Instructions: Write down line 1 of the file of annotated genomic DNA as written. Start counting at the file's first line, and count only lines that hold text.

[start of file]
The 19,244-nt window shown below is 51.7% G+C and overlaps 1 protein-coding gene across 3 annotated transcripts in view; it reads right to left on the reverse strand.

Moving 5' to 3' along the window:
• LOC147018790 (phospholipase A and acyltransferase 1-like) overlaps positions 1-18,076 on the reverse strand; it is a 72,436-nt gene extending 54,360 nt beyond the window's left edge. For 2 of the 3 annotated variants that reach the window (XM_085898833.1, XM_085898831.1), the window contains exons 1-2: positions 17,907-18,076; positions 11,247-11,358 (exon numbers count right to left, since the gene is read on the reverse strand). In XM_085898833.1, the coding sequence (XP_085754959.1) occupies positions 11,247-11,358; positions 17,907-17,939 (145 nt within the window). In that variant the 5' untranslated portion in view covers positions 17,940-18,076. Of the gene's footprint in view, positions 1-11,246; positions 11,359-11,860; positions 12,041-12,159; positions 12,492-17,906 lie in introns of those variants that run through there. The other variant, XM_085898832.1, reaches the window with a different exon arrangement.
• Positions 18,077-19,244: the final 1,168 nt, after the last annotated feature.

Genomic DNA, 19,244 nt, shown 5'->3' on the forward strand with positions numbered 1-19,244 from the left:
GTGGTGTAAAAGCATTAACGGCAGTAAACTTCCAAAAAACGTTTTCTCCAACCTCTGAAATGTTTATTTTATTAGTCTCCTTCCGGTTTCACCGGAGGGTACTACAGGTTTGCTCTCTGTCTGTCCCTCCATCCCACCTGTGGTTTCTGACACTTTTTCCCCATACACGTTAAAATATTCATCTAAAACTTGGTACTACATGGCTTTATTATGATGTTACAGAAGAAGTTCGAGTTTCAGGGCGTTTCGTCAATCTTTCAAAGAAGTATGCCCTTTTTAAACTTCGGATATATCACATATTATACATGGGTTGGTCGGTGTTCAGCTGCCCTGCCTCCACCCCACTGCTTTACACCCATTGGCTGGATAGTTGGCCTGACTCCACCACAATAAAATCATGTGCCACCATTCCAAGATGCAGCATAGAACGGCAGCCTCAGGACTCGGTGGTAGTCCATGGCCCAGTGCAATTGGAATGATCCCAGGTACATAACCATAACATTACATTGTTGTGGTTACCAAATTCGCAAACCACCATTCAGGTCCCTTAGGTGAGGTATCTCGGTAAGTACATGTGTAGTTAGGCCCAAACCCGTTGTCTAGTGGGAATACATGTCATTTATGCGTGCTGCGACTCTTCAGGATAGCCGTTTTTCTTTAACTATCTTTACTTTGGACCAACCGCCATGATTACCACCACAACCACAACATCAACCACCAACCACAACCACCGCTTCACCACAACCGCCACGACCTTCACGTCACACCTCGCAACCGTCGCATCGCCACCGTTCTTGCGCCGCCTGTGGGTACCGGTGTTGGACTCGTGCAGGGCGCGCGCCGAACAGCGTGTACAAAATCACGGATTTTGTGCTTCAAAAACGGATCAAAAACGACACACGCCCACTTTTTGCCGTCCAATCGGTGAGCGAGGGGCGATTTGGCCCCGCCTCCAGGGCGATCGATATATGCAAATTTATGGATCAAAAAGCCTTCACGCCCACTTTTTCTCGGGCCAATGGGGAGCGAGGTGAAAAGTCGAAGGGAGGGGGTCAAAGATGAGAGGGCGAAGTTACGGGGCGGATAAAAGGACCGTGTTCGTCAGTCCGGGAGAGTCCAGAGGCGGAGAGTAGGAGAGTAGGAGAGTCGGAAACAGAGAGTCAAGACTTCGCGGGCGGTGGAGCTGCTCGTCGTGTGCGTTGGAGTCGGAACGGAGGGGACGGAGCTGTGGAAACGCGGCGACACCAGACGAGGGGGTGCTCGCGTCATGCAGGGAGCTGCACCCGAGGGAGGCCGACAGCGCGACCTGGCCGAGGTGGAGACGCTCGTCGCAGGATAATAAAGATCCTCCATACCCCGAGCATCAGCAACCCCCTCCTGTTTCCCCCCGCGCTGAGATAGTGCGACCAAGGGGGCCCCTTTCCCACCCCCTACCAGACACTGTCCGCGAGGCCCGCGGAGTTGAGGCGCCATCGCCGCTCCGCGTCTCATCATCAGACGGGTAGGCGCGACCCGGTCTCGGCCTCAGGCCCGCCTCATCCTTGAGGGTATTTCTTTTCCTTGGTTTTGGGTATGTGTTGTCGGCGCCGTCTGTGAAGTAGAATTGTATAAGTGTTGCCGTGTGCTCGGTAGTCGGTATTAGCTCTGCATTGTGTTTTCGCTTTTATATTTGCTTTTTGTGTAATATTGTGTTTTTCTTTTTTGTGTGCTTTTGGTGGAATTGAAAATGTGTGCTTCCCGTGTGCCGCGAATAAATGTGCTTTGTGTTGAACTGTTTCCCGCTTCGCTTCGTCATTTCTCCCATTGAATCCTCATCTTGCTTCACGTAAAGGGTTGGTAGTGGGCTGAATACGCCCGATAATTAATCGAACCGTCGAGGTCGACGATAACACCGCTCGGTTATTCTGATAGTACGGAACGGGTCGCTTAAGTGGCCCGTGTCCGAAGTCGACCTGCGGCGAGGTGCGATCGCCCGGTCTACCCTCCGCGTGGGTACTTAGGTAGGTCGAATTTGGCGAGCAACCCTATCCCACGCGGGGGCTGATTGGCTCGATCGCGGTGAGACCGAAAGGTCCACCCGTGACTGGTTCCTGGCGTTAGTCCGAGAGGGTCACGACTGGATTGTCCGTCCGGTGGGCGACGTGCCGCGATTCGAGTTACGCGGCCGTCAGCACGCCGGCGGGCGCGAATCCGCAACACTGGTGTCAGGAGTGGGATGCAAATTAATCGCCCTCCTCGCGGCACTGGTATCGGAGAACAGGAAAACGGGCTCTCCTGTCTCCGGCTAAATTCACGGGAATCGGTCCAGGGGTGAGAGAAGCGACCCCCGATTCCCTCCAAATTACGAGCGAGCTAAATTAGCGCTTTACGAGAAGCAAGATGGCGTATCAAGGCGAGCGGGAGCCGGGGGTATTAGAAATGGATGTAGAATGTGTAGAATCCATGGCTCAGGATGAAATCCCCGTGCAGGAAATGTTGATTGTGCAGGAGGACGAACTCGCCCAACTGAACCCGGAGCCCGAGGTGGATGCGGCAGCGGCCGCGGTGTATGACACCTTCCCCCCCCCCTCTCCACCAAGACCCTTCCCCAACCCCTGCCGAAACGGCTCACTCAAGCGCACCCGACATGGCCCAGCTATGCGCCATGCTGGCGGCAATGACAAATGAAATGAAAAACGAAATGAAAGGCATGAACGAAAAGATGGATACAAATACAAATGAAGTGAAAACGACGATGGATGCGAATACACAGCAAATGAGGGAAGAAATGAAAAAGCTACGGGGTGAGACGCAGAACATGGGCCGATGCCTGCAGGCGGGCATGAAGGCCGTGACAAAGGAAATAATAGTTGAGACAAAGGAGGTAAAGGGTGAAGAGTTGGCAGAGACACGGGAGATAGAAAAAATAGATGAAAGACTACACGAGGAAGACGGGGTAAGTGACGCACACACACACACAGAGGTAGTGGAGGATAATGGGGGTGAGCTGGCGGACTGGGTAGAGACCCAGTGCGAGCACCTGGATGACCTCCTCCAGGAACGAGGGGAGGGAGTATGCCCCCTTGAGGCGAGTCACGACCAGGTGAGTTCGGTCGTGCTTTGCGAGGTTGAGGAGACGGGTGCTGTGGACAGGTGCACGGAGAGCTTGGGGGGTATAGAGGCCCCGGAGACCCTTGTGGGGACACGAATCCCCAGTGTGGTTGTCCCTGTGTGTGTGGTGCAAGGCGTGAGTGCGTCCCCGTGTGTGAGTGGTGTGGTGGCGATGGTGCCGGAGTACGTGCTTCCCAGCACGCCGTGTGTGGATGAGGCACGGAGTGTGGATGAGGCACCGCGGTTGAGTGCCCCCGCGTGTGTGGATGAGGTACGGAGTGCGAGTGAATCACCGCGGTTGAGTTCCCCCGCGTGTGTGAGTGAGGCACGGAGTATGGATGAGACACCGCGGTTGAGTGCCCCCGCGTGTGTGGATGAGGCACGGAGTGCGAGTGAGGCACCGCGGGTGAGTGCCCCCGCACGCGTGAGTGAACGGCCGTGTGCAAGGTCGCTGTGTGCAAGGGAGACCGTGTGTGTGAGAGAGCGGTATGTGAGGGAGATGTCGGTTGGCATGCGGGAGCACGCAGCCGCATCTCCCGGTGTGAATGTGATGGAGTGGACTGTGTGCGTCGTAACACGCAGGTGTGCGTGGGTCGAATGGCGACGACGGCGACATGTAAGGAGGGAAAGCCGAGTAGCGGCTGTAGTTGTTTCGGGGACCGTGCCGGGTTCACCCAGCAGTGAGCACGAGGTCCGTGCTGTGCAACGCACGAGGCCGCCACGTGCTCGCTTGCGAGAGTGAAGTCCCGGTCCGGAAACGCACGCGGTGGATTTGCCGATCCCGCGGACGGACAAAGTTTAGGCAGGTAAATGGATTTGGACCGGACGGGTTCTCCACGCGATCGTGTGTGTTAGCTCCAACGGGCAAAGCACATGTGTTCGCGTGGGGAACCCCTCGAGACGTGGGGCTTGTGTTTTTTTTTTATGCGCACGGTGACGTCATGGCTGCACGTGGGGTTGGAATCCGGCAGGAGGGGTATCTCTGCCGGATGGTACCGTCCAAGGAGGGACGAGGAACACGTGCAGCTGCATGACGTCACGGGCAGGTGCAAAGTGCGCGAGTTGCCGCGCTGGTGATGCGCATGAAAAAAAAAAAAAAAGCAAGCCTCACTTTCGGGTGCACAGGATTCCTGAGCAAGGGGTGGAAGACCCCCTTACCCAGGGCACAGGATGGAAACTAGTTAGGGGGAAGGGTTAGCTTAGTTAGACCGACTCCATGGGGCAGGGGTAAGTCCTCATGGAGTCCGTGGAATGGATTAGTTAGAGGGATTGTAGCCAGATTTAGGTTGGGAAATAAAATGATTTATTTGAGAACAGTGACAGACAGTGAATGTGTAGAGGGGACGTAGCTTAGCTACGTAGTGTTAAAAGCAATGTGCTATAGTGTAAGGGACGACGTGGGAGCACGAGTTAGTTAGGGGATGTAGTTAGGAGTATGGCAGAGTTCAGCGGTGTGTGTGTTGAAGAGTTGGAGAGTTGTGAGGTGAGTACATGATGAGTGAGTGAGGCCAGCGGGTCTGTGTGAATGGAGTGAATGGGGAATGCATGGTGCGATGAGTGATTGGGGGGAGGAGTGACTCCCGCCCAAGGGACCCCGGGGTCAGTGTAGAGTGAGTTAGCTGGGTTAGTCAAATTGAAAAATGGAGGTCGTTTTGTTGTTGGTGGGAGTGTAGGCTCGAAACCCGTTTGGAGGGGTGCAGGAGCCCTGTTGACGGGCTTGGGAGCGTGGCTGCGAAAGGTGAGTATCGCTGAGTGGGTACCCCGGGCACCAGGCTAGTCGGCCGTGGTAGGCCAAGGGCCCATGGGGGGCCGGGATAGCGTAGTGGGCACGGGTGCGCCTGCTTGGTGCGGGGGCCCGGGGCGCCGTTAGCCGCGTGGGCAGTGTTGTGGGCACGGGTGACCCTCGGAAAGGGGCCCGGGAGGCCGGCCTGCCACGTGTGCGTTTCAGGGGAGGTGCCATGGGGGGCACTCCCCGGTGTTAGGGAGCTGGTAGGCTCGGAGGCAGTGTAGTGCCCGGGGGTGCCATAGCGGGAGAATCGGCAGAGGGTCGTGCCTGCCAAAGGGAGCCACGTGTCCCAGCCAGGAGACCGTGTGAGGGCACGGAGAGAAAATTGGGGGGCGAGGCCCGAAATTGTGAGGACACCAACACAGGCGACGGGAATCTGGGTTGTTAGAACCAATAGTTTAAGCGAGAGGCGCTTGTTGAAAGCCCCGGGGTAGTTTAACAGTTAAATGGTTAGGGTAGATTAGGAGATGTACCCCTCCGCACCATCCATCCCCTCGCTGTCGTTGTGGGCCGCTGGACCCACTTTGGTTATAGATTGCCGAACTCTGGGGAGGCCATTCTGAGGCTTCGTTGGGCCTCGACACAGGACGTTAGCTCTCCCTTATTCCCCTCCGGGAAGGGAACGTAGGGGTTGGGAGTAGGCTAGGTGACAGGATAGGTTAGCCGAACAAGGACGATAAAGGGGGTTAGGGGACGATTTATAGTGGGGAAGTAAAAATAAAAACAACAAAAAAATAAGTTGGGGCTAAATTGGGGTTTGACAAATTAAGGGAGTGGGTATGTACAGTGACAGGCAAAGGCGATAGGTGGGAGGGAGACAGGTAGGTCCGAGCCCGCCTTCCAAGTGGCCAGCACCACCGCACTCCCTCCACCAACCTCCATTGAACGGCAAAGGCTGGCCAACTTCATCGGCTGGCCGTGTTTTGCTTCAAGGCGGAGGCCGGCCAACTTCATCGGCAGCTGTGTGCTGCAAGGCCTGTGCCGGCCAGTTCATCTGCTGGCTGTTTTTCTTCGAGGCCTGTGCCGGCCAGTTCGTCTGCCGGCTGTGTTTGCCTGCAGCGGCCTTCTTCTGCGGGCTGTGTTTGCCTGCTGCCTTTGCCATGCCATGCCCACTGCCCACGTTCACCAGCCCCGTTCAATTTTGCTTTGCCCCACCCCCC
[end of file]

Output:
The 19,244-nt window shown below is 51.7% G+C and overlaps 1 protein-coding gene across 3 annotated transcripts in view; it reads right to left on the reverse strand.